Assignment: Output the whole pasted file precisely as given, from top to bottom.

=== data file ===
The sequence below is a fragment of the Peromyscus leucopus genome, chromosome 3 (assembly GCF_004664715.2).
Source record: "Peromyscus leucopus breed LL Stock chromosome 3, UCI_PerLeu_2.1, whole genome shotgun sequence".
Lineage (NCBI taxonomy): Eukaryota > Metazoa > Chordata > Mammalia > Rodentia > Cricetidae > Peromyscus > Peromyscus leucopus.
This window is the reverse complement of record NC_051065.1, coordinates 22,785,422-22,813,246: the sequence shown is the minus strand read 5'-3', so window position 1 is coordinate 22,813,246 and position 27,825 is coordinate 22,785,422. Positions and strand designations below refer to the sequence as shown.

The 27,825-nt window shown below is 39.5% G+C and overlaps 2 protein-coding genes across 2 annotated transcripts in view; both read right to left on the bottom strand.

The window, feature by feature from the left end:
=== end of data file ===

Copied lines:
The sequence below is a fragment of the Peromyscus leucopus genome, chromosome 3 (assembly GCF_004664715.2).
Source record: "Peromyscus leucopus breed LL Stock chromosome 3, UCI_PerLeu_2.1, whole genome shotgun sequence".
Lineage (NCBI taxonomy): Eukaryota > Metazoa > Chordata > Mammalia > Rodentia > Cricetidae > Peromyscus > Peromyscus leucopus.
This window is the reverse complement of record NC_051065.1, coordinates 22,785,422-22,813,246: the sequence shown is the minus strand read 5'-3', so window position 1 is coordinate 22,813,246 and position 27,825 is coordinate 22,785,422. Positions and strand designations below refer to the sequence as shown.

The 27,825-nt window shown below is 39.5% G+C and overlaps 2 protein-coding genes across 2 annotated transcripts in view; both read right to left on the bottom strand.

The window, feature by feature from the left end: